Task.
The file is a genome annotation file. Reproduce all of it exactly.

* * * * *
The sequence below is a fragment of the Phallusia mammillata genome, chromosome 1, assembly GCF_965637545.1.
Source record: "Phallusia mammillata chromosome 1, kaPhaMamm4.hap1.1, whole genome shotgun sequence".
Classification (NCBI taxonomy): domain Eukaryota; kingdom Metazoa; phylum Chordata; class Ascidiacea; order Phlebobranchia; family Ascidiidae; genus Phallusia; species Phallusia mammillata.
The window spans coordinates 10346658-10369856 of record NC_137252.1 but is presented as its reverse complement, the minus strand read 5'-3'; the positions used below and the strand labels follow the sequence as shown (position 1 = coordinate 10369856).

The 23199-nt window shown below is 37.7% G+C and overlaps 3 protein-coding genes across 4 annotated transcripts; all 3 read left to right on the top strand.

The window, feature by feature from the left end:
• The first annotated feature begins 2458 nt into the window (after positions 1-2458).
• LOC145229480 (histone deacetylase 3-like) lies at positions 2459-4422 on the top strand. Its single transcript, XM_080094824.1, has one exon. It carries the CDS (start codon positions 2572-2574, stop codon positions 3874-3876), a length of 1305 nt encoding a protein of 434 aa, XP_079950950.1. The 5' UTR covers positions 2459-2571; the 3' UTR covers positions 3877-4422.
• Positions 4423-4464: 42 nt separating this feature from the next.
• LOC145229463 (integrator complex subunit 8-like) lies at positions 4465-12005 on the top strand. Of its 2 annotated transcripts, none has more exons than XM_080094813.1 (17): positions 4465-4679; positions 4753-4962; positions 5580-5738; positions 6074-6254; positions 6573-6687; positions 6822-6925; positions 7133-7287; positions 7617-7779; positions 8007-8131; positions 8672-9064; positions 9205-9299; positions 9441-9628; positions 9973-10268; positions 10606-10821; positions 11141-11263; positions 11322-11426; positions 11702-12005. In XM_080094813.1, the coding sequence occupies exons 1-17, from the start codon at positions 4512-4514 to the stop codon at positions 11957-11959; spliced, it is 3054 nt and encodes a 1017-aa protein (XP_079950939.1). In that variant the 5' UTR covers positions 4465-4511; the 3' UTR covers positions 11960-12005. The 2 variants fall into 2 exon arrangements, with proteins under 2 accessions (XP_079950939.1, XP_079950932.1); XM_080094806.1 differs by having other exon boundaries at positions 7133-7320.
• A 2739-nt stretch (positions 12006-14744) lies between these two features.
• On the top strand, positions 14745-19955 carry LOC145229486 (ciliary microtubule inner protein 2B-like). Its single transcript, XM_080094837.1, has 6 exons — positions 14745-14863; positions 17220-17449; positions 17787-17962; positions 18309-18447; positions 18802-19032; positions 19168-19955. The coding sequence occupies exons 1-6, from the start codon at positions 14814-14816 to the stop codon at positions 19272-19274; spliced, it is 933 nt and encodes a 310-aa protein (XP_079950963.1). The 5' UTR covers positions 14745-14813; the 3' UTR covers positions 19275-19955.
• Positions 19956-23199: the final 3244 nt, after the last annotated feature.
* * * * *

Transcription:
The sequence below is a fragment of the Phallusia mammillata genome, chromosome 1, assembly GCF_965637545.1.
Source record: "Phallusia mammillata chromosome 1, kaPhaMamm4.hap1.1, whole genome shotgun sequence".
Classification (NCBI taxonomy): domain Eukaryota; kingdom Metazoa; phylum Chordata; class Ascidiacea; order Phlebobranchia; family Ascidiidae; genus Phallusia; species Phallusia mammillata.
The window spans coordinates 10346658-10369856 of record NC_137252.1 but is presented as its reverse complement, the minus strand read 5'-3'; the positions used below and the strand labels follow the sequence as shown (position 1 = coordinate 10369856).

The 23199-nt window shown below is 37.7% G+C and overlaps 3 protein-coding genes across 4 annotated transcripts; all 3 read left to right on the top strand.

The window, feature by feature from the left end:
• The first annotated feature begins 2458 nt into the window (after positions 1-2458).
• LOC145229480 (histone deacetylase 3-like) lies at positions 2459-4422 on the top strand. Its single transcript, XM_080094824.1, has one exon. It carries the CDS (start codon positions 2572-2574, stop codon positions 3874-3876), a length of 1305 nt encoding a protein of 434 aa, XP_079950950.1. The 5' UTR covers positions 2459-2571; the 3' UTR covers positions 3877-4422.
• Positions 4423-4464: 42 nt separating this feature from the next.
• LOC145229463 (integrator complex subunit 8-like) lies at positions 4465-12005 on the top strand. Of its 2 annotated transcripts, none has more exons than XM_080094813.1 (17): positions 4465-4679; positions 4753-4962; positions 5580-5738; positions 6074-6254; positions 6573-6687; positions 6822-6925; positions 7133-7287; positions 7617-7779; positions 8007-8131; positions 8672-9064; positions 9205-9299; positions 9441-9628; positions 9973-10268; positions 10606-10821; positions 11141-11263; positions 11322-11426; positions 11702-12005. In XM_080094813.1, the coding sequence occupies exons 1-17, from the start codon at positions 4512-4514 to the stop codon at positions 11957-11959; spliced, it is 3054 nt and encodes a 1017-aa protein (XP_079950939.1). In that variant the 5' UTR covers positions 4465-4511; the 3' UTR covers positions 11960-12005. The 2 variants fall into 2 exon arrangements, with proteins under 2 accessions (XP_079950939.1, XP_079950932.1); XM_080094806.1 differs by having other exon boundaries at positions 7133-7320.
• A 2739-nt stretch (positions 12006-14744) lies between these two features.
• On the top strand, positions 14745-19955 carry LOC145229486 (ciliary microtubule inner protein 2B-like). Its single transcript, XM_080094837.1, has 6 exons — positions 14745-14863; positions 17220-17449; positions 17787-17962; positions 18309-18447; positions 18802-19032; positions 19168-19955. The coding sequence occupies exons 1-6, from the start codon at positions 14814-14816 to the stop codon at positions 19272-19274; spliced, it is 933 nt and encodes a 310-aa protein (XP_079950963.1). The 5' UTR covers positions 14745-14813; the 3' UTR covers positions 19275-19955.
• Positions 19956-23199: the final 3244 nt, after the last annotated feature.